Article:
Here's some information you might already know: Not very much can survive the impact of a 6-mile-wide (10-kilometer-wide) asteroid. Ask the dinosaurs. When that happens, the world catches on fire, and most terrestrial creatures buy the farm within a matter of hours. If the impact and fire don't kill them, the resulting "impact winter" blocks out sunlight for a year or two, making it very hard to find food, or indeed muster the will to live.
So, just how many terrestrial species survived the hellscape that resulted from an asteroid landing in Chicxulub, Mexico, 66 million years ago, nobody knows, but the dinosaurs were particularly hard-hit. A new report published in the May 24, 2018 issue of the journal Current Biology suggests that though the non-avian dinos were obliterated, a handful of small, feathered dinosaurs survived — and that these feathered creatures were the ancestors of modern birds.
Of course, this isn't a new idea — that modern birds evolved from the dinosaurs that survived the last Major Asteroid Ordeal. But the international team of researchers hypothesize that since forests were burned to the ground all over the globe, and wouldn't return for hundreds, maybe thousands, of years, virtually all the birds alive today descended from a few small, ground-dwelling species — probably a bit like modern quail — that didn't rely on tree habitats.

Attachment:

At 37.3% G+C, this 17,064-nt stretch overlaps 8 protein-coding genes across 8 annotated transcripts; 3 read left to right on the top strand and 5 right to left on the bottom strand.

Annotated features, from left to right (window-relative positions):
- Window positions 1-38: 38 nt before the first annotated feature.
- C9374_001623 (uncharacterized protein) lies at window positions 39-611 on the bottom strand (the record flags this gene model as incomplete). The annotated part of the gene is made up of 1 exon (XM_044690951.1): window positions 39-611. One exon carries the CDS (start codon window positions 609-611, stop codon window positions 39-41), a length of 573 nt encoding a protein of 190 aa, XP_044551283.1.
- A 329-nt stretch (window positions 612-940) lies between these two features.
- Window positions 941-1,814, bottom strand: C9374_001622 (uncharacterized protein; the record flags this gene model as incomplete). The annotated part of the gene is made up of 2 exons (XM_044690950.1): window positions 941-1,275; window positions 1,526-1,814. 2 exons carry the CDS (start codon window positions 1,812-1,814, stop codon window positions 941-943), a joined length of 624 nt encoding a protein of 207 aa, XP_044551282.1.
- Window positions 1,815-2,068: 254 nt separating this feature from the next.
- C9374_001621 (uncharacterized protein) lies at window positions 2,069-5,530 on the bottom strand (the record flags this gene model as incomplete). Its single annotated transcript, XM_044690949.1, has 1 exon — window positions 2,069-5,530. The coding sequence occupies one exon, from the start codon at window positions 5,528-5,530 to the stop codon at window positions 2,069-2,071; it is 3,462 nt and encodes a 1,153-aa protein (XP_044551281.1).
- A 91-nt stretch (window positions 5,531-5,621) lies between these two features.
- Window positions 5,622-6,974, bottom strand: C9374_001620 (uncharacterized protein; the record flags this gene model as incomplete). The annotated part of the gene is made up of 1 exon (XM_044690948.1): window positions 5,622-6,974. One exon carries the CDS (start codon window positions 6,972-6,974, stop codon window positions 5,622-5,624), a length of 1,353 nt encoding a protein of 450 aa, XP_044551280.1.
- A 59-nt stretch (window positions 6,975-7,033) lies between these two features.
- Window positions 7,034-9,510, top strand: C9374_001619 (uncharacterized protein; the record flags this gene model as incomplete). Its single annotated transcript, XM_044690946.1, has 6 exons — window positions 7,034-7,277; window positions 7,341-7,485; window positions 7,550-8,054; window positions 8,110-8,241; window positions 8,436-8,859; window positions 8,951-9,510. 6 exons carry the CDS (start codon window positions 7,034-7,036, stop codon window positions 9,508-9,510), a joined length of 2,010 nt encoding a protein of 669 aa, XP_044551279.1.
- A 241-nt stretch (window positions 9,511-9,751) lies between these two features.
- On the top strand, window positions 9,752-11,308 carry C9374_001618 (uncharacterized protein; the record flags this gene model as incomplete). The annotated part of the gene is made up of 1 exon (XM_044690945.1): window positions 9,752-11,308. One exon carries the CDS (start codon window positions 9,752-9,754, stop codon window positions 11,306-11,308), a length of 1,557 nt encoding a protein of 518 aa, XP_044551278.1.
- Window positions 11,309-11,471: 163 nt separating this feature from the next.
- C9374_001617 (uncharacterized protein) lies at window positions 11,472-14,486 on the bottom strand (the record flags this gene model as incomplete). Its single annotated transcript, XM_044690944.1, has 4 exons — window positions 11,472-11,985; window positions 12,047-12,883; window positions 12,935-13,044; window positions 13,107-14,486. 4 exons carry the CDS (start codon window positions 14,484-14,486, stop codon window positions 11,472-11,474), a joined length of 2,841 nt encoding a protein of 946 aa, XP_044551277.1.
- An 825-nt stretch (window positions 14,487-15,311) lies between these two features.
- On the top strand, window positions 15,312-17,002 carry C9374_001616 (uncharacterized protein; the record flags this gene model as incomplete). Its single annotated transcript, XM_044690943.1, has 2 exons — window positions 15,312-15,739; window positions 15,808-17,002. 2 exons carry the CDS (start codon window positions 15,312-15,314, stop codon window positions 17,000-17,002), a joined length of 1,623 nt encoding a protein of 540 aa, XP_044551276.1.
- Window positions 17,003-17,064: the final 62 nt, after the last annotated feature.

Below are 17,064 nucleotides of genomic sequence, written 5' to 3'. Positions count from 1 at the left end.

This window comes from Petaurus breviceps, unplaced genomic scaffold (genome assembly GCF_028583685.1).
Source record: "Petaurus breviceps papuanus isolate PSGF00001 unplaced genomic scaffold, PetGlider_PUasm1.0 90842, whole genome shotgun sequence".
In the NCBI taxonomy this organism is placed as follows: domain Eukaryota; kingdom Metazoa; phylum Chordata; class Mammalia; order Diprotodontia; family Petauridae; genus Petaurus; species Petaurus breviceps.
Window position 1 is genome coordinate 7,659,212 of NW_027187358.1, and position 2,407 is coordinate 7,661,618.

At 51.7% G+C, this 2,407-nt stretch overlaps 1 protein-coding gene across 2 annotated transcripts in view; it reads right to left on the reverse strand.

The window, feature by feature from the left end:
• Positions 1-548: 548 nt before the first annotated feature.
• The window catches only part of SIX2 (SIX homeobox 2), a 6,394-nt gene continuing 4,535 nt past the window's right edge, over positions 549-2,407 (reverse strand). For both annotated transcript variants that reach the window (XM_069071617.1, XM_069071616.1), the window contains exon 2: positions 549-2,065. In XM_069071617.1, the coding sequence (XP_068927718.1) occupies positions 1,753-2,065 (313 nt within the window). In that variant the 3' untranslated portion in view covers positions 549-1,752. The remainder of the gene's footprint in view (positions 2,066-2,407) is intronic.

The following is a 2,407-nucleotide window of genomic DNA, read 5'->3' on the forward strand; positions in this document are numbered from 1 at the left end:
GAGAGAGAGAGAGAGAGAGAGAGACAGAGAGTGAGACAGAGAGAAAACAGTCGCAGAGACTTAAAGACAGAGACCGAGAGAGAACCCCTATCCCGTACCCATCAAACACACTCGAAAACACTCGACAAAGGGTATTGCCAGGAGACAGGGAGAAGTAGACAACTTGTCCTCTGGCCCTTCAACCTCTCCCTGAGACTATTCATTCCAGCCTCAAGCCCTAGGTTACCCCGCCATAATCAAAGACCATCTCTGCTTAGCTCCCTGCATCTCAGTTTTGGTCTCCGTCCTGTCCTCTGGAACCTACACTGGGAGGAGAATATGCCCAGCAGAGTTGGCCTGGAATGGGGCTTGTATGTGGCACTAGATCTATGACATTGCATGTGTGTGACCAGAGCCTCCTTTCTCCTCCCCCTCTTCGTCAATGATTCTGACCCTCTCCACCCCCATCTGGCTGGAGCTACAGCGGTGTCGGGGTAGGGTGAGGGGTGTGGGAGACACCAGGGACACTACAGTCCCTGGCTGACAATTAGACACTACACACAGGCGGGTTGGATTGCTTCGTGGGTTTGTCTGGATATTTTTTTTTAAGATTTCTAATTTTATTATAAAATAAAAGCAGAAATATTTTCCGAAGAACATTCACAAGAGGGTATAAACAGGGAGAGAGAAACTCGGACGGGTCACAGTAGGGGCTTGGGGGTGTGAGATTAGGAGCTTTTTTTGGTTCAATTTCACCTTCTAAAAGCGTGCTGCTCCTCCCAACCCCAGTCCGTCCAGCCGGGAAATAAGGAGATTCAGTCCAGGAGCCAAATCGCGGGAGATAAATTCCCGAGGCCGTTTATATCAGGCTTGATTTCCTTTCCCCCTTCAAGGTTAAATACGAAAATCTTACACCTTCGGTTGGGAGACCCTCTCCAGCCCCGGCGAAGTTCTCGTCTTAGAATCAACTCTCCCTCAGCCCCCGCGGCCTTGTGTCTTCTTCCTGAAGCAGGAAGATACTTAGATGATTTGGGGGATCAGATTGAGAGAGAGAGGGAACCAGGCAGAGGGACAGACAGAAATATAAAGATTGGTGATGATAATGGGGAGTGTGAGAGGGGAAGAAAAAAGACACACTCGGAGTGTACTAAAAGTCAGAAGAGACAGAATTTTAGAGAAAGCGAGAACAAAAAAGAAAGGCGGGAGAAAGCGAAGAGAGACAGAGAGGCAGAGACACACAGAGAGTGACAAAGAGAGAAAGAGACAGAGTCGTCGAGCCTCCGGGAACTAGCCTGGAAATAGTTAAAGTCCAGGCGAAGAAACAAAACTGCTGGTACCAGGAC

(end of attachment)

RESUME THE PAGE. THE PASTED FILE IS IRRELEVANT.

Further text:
"We drew on a variety of approaches to stitch this story together," said lead author Daniel Field of the Milner Centre for Evolution at the University of Bath, in a press release. "We concluded that the devastation of forests in the aftermath of the asteroid impact explains why tree-dwelling birds failed to survive across this extinction event. The ancestors of modern tree-dwelling birds did not move into the trees until forests had recovered from the extinction-causing asteroid."
The research team analyzed pollen grains in the plant fossil record to figure out just how many forests survived the asteroid's impact, and confirmed that the number is pretty close to zero. Pooling what's currently known about modern bird evolution, they were able to model a basic bird family tree going back to the birds that survived this cataclysm. The results of that analysis suggests the common ancestors were probably ground-dwellers.
From that small group of birds sprung the 11,000 species of birds Earth supports today — they're the most diverse group of terrestrial vertebrates this planet's got going.
Now that the researchers have an idea of where birds come from, their next move is to study how they radiated out across the globe and to pinpoint exactly when the forests recovered.
"We are working hard to shed new light on this murky portion of the fossil record, which promises to tell us a lot about how birds and other animal groups survived — then thrived — following the extinction of T. rex and Triceratops," said Field.